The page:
It was back in the 1920s that Everton first attracted the nickname “the school of science” for its intelligent and methodological approach to the game. The phrase fell into abeyance but returned as Harry Catterick led the club to the league title in 1963 and is now emblazoned around Goodison Park. Sam Allardyce was a pioneer of the use of sports science in football management in England, but Everton is likely soon to find out that one person’s idea of science is not necessarily somebody else’s. The club's imminent appointment of the former England manager is a fraught one.
It is one born, most of all, of necessity. Everton is desperate. Last season, everything seemed promising. It finished seventh with a side that featured a number of bright young talents–there were five Everton players in the England side that won the Under-20 World Cup–and in Ronald Koeman they had a coach with experience of major clubs and a history of developing youth. They also had, in Farhad Moshiri, an owner who was willing to spend. After the years of penny-pinching there was at least a chance of bridging the gap to the elite.
Romelu Lukaku left in the summer–not much mourned by many, who felt a £76 million fee was exceptional value for a player who had a (possibly unjustified) reputation for going missing against the best sides–but there was a splurge of spending: £142 million spent on Gylfi Sigurdsson, Michael Keane, Jordan Pickford, Davy Klasssen, Nikola Vlasic and Sandro. Then there was Wayne Rooney, returning to the club where he had made his name on a free transfer. Even if there were those who wondered about the balance of the squad, there was a general sense of excitement.
It didn’t last. A 5-2 defeat to Arsenal on October 22 proved the final straw, and Koeman was sacked after a run of 11 games that had brought just two wins. Sandro hadn’t settled, and the result was an absence of striking power. Why, it began to be asked, had the club signed three slow central attacking midfielders? There was a general lack of pace in the side and the young talent that had excited so many the previous season found it impossible to get game time ahead of the new signings. Central defender Ashley Williams seemed to have lost his nerve completely, and his lack of confidence had afflicted Keane alongside him. Of the new signings, only Pickford thrived, and that was largely because the goalkeeper had a lot to do. And at least he could reflect that it wasn’t as bad as Sunderland last season.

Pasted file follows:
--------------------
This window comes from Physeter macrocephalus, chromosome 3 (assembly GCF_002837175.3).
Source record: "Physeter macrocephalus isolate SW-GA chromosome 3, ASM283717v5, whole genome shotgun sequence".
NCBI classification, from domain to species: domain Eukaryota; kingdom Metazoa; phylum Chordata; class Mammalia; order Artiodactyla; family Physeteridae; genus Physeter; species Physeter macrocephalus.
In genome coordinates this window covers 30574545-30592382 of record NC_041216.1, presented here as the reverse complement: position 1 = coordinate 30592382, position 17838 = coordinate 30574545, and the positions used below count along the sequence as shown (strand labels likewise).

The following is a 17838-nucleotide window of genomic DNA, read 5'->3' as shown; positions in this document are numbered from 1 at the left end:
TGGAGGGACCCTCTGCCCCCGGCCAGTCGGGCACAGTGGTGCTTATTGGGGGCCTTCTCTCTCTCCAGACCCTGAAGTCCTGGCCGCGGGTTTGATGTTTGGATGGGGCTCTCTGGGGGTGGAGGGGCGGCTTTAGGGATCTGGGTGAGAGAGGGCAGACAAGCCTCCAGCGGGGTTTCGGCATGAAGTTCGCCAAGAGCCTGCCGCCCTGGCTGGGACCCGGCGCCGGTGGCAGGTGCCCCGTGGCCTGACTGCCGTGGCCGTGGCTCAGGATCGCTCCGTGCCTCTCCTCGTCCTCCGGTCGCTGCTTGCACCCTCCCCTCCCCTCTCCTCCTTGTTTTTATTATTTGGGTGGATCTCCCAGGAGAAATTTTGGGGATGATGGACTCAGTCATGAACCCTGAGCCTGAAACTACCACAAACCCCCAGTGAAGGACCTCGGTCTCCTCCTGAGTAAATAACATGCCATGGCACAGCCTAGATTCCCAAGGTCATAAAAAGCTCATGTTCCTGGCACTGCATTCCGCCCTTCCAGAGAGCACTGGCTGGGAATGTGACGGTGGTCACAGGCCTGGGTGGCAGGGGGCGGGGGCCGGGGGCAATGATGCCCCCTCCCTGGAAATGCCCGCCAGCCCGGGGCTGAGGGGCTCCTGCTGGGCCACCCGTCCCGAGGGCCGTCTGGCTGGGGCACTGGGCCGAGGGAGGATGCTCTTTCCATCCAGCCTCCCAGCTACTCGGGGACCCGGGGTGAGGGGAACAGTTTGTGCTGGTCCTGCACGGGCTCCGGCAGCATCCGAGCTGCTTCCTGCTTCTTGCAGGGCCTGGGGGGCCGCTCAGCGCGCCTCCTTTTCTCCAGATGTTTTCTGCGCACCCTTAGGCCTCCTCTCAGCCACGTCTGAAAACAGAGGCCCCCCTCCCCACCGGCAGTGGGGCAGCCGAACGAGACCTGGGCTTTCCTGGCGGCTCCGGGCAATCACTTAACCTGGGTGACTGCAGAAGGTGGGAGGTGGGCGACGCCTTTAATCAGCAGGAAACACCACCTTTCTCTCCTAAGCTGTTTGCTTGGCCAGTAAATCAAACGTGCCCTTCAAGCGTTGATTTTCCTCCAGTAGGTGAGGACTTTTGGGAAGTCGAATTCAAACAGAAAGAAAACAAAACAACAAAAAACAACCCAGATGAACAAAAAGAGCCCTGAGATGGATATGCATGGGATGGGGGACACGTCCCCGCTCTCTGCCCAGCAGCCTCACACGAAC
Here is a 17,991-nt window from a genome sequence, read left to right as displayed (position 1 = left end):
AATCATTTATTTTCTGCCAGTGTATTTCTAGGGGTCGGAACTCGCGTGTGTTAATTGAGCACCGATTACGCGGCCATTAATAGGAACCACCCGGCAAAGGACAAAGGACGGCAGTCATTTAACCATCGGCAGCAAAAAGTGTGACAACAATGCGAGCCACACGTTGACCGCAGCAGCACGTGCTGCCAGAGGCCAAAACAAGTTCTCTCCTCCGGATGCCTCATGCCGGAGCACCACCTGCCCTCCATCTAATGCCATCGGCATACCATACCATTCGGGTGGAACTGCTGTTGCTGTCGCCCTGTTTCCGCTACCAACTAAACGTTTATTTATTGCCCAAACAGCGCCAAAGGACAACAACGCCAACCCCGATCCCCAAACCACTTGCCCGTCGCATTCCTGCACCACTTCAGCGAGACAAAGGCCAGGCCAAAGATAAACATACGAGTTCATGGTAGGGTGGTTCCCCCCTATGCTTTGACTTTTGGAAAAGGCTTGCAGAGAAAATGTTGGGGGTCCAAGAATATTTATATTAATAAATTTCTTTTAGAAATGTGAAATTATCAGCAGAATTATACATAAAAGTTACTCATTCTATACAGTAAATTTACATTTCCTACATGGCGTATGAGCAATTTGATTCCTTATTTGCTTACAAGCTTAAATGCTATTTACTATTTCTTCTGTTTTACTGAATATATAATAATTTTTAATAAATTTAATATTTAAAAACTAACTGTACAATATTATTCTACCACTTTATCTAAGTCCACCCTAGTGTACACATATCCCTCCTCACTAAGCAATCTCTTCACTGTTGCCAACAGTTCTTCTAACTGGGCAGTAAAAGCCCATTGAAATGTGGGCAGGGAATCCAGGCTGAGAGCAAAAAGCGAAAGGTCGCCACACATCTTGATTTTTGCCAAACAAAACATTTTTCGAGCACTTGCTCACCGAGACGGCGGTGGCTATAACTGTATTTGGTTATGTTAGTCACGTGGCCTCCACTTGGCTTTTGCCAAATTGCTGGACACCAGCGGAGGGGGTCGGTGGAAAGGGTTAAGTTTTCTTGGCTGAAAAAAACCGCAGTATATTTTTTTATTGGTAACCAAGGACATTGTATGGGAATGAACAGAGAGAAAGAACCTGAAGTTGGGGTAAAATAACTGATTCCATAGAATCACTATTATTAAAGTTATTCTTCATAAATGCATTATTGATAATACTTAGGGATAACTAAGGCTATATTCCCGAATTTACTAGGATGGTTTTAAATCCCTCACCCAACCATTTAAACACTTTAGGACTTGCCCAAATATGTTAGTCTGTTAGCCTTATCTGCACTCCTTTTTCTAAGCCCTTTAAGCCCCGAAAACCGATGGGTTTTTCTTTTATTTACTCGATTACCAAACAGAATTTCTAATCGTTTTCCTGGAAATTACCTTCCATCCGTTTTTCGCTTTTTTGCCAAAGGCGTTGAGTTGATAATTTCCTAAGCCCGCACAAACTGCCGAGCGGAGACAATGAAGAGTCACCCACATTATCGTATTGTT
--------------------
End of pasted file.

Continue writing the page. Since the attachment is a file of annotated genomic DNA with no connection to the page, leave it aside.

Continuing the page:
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The assumption was that Moshiri had a plan, but the fact it has taken five weeks to find a replacement suggests not. Watford twice turned down offers of £10 million in compensation to let Marco Silva leave. Burnley manager Sean Dyche was also considered, as, seemingly, were Ireland’s Martin O’Neill and Shakhtar Donetsk's Paulo Fonseca. That range of managers all playing different styles suggests Everton’s hierarchy has no idea what it wants. In the end, Everton has ended up with Allardyce, who probably already recognizes that there is a section of the fans he will never win over.
His reputation is for direct football and, from the 1920s, that has not been part of Everton’s self-image. There will be anger, too, over the appointment of Sammy Lee, who won three league titles and two European Cups with Everton’s great rivals Liverpool in the 1980s, as one of his two assistants alongside Craig Shakespeare, who was sacked by Leicester earlier this season.
Yet for all the 63-year-old Allardyce likes to play on his bluff image, he is no dinosaur. He was one of the first in English football to see the value of statistical analysis and he has used cryogenic chambers to aid recovery for his players. He also–and this is of particular significance after this shambles of a summer–has an excellent record in the transfer market. The problem is that his pragmatic approach doesn’t sit easily with fans of clubs who believe their place is among the elite and caused friction at both Newcastle and West Ham.
A run of one win in 12 games has seen Everton slide to 17th, and the feeling now seems to be that Moshiri is in no position to be choosy. Allardyce quit the Crystal Palace job at the end of last season, ostensibly to retire. He seemingly wanted a two-and-a-half-year contract yet has ended up with 18 months, but it may be he was thinking more of a potential payoff than necessarily seeing the Everton job as a long-term project.
Allardyce has never been relegated from the Premier League, and his last two jobs both ended up with him saving sides who had looked doomed and then leaving at the end of the season. Something similar here would probably suit all parties. This squad should have too much talent to go down, but when the balance and morale are as bad as they are, nothing can be taken for granted.